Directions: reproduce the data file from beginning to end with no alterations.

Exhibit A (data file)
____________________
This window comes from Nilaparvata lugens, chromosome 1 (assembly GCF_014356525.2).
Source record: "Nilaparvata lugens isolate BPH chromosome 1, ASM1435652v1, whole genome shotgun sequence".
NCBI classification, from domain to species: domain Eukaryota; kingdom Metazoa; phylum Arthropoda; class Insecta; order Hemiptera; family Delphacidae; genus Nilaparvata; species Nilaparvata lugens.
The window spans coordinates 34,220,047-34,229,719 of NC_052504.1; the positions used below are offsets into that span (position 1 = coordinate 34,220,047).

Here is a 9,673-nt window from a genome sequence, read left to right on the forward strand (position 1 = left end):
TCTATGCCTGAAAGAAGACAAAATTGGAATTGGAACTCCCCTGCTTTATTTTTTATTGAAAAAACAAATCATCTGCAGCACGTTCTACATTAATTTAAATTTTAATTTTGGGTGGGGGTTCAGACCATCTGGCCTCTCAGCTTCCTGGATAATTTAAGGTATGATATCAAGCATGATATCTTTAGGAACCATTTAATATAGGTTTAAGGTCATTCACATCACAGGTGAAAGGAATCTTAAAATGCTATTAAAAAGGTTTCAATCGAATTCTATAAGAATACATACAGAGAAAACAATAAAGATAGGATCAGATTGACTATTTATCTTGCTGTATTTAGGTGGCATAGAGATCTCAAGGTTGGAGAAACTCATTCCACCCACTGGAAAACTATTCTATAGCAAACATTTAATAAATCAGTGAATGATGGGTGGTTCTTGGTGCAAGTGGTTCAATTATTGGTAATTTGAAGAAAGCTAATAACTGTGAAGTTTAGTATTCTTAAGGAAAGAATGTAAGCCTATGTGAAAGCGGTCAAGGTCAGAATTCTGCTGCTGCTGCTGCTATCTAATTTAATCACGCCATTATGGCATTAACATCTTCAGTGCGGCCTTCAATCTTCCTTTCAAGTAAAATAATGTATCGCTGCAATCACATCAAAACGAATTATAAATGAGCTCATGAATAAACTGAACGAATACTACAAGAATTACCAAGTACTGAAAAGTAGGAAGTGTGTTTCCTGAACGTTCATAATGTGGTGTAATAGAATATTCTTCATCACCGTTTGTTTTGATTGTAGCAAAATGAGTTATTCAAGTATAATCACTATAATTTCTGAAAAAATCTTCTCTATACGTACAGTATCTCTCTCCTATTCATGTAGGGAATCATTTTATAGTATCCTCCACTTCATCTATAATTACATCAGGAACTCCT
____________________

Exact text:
This window comes from Nilaparvata lugens, chromosome 1 (assembly GCF_014356525.2).
Source record: "Nilaparvata lugens isolate BPH chromosome 1, ASM1435652v1, whole genome shotgun sequence".
NCBI classification, from domain to species: domain Eukaryota; kingdom Metazoa; phylum Arthropoda; class Insecta; order Hemiptera; family Delphacidae; genus Nilaparvata; species Nilaparvata lugens.
The window spans coordinates 34,220,047-34,229,719 of NC_052504.1; the positions used below are offsets into that span (position 1 = coordinate 34,220,047).

Here is a 9,673-nt window from a genome sequence, read left to right on the forward strand (position 1 = left end):
TCTATGCCTGAAAGAAGACAAAATTGGAATTGGAACTCCCCTGCTTTATTTTTTATTGAAAAAACAAATCATCTGCAGCACGTTCTACATTAATTTAAATTTTAATTTTGGGTGGGGGTTCAGACCATCTGGCCTCTCAGCTTCCTGGATAATTTAAGGTATGATATCAAGCATGATATCTTTAGGAACCATTTAATATAGGTTTAAGGTCATTCACATCACAGGTGAAAGGAATCTTAAAATGCTATTAAAAAGGTTTCAATCGAATTCTATAAGAATACATACAGAGAAAACAATAAAGATAGGATCAGATTGACTATTTATCTTGCTGTATTTAGGTGGCATAGAGATCTCAAGGTTGGAGAAACTCATTCCACCCACTGGAAAACTATTCTATAGCAAACATTTAATAAATCAGTGAATGATGGGTGGTTCTTGGTGCAAGTGGTTCAATTATTGGTAATTTGAAGAAAGCTAATAACTGTGAAGTTTAGTATTCTTAAGGAAAGAATGTAAGCCTATGTGAAAGCGGTCAAGGTCAGAATTCTGCTGCTGCTGCTGCTATCTAATTTAATCACGCCATTATGGCATTAACATCTTCAGTGCGGCCTTCAATCTTCCTTTCAAGTAAAATAATGTATCGCTGCAATCACATCAAAACGAATTATAAATGAGCTCATGAATAAACTGAACGAATACTACAAGAATTACCAAGTACTGAAAAGTAGGAAGTGTGTTTCCTGAACGTTCATAATGTGGTGTAATAGAATATTCTTCATCACCGTTTGTTTTGATTGTAGCAAAATGAGTTATTCAAGTATAATCACTATAATTTCTGAAAAAATCTTCTCTATACGTACAGTATCTCTCTCCTATTCATGTAGGGAATCATTTTATAGTATCCTCCACTTCATCTATAATTACATCAGGAACTCCT